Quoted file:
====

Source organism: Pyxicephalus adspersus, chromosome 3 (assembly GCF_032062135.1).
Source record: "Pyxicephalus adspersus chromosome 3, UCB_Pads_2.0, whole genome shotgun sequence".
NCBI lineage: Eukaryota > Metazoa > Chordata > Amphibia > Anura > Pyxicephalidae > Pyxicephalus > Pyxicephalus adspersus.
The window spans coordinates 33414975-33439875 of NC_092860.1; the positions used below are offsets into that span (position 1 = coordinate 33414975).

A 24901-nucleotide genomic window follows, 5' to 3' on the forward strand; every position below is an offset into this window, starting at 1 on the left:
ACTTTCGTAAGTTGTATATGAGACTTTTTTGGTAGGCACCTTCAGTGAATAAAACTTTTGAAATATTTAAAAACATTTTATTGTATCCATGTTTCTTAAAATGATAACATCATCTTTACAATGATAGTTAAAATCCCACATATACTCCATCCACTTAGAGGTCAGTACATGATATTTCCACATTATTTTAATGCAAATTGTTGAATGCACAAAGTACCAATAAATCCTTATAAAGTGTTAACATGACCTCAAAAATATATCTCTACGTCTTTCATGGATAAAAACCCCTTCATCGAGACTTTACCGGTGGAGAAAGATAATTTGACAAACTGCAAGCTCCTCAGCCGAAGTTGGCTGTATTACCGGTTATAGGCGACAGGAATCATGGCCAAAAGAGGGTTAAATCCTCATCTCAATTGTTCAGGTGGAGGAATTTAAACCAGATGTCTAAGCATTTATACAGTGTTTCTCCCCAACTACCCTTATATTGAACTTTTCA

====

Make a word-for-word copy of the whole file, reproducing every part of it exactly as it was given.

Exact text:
Source organism: Pyxicephalus adspersus, chromosome 3 (assembly GCF_032062135.1).
Source record: "Pyxicephalus adspersus chromosome 3, UCB_Pads_2.0, whole genome shotgun sequence".
NCBI lineage: Eukaryota > Metazoa > Chordata > Amphibia > Anura > Pyxicephalidae > Pyxicephalus > Pyxicephalus adspersus.
The window spans coordinates 33414975-33439875 of NC_092860.1; the positions used below are offsets into that span (position 1 = coordinate 33414975).

A 24901-nucleotide genomic window follows, 5' to 3' on the forward strand; every position below is an offset into this window, starting at 1 on the left:
ACTTTCGTAAGTTGTATATGAGACTTTTTTGGTAGGCACCTTCAGTGAATAAAACTTTTGAAATATTTAAAAACATTTTATTGTATCCATGTTTCTTAAAATGATAACATCATCTTTACAATGATAGTTAAAATCCCACATATACTCCATCCACTTAGAGGTCAGTACATGATATTTCCACATTATTTTAATGCAAATTGTTGAATGCACAAAGTACCAATAAATCCTTATAAAGTGTTAACATGACCTCAAAAATATATCTCTACGTCTTTCATGGATAAAAACCCCTTCATCGAGACTTTACCGGTGGAGAAAGATAATTTGACAAACTGCAAGCTCCTCAGCCGAAGTTGGCTGTATTACCGGTTATAGGCGACAGGAATCATGGCCAAAAGAGGGTTAAATCCTCATCTCAATTGTTCAGGTGGAGGAATTTAAACCAGATGTCTAAGCATTTATACAGTGTTTCTCCCCAACTACCCTTATATTGAACTTTTCA